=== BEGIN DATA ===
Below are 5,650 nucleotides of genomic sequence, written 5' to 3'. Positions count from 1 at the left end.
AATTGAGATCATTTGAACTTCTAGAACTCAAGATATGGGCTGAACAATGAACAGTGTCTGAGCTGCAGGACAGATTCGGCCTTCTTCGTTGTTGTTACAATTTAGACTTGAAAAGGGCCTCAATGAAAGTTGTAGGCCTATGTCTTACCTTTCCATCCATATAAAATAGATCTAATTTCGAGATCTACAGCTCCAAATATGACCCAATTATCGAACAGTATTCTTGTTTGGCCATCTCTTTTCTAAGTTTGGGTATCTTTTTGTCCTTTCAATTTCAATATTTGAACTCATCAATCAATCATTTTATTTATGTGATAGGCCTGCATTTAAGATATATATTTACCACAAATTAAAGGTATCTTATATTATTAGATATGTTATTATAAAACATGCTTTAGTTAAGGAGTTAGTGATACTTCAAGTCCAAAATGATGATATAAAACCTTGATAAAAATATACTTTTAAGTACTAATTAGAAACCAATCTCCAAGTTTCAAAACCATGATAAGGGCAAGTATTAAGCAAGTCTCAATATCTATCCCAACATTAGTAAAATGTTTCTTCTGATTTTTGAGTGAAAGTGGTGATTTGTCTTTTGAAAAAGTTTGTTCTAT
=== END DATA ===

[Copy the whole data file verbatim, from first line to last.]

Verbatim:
Below are 5,650 nucleotides of genomic sequence, written 5' to 3'. Positions count from 1 at the left end.
AATTGAGATCATTTGAACTTCTAGAACTCAAGATATGGGCTGAACAATGAACAGTGTCTGAGCTGCAGGACAGATTCGGCCTTCTTCGTTGTTGTTACAATTTAGACTTGAAAAGGGCCTCAATGAAAGTTGTAGGCCTATGTCTTACCTTTCCATCCATATAAAATAGATCTAATTTCGAGATCTACAGCTCCAAATATGACCCAATTATCGAACAGTATTCTTGTTTGGCCATCTCTTTTCTAAGTTTGGGTATCTTTTTGTCCTTTCAATTTCAATATTTGAACTCATCAATCAATCATTTTATTTATGTGATAGGCCTGCATTTAAGATATATATTTACCACAAATTAAAGGTATCTTATATTATTAGATATGTTATTATAAAACATGCTTTAGTTAAGGAGTTAGTGATACTTCAAGTCCAAAATGATGATATAAAACCTTGATAAAAATATACTTTTAAGTACTAATTAGAAACCAATCTCCAAGTTTCAAAACCATGATAAGGGCAAGTATTAAGCAAGTCTCAATATCTATCCCAACATTAGTAAAATGTTTCTTCTGATTTTTGAGTGAAAGTGGTGATTTGTCTTTTGAAAAAGTTTGTTCTAT